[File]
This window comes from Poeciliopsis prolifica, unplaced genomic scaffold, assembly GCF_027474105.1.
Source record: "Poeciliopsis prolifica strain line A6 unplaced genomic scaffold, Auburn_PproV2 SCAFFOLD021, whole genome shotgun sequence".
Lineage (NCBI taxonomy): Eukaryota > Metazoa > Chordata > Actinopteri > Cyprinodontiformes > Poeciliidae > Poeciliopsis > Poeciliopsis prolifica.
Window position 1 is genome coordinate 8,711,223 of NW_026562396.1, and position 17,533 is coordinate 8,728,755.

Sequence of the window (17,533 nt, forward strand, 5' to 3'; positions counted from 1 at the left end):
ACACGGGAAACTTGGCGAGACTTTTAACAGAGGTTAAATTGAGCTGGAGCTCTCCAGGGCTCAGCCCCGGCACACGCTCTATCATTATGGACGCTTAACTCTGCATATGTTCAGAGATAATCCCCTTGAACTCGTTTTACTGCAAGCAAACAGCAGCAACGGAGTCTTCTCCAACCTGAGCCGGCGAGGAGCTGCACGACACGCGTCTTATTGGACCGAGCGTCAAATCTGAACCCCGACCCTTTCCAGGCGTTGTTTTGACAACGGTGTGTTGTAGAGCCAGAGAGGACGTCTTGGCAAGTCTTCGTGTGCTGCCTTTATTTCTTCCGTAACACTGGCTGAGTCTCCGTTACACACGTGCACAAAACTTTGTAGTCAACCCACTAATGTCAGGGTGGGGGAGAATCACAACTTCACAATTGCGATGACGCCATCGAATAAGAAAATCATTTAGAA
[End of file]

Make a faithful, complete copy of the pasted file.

This window comes from Poeciliopsis prolifica, unplaced genomic scaffold, assembly GCF_027474105.1.
Source record: "Poeciliopsis prolifica strain line A6 unplaced genomic scaffold, Auburn_PproV2 SCAFFOLD021, whole genome shotgun sequence".
Lineage (NCBI taxonomy): Eukaryota > Metazoa > Chordata > Actinopteri > Cyprinodontiformes > Poeciliidae > Poeciliopsis > Poeciliopsis prolifica.
Window position 1 is genome coordinate 8,711,223 of NW_026562396.1, and position 17,533 is coordinate 8,728,755.

Sequence of the window (17,533 nt, forward strand, 5' to 3'; positions counted from 1 at the left end):
ACACGGGAAACTTGGCGAGACTTTTAACAGAGGTTAAATTGAGCTGGAGCTCTCCAGGGCTCAGCCCCGGCACACGCTCTATCATTATGGACGCTTAACTCTGCATATGTTCAGAGATAATCCCCTTGAACTCGTTTTACTGCAAGCAAACAGCAGCAACGGAGTCTTCTCCAACCTGAGCCGGCGAGGAGCTGCACGACACGCGTCTTATTGGACCGAGCGTCAAATCTGAACCCCGACCCTTTCCAGGCGTTGTTTTGACAACGGTGTGTTGTAGAGCCAGAGAGGACGTCTTGGCAAGTCTTCGTGTGCTGCCTTTATTTCTTCCGTAACACTGGCTGAGTCTCCGTTACACACGTGCACAAAACTTTGTAGTCAACCCACTAATGTCAGGGTGGGGGAGAATCACAACTTCACAATTGCGATGACGCCATCGAATAAGAAAATCATTTAGAA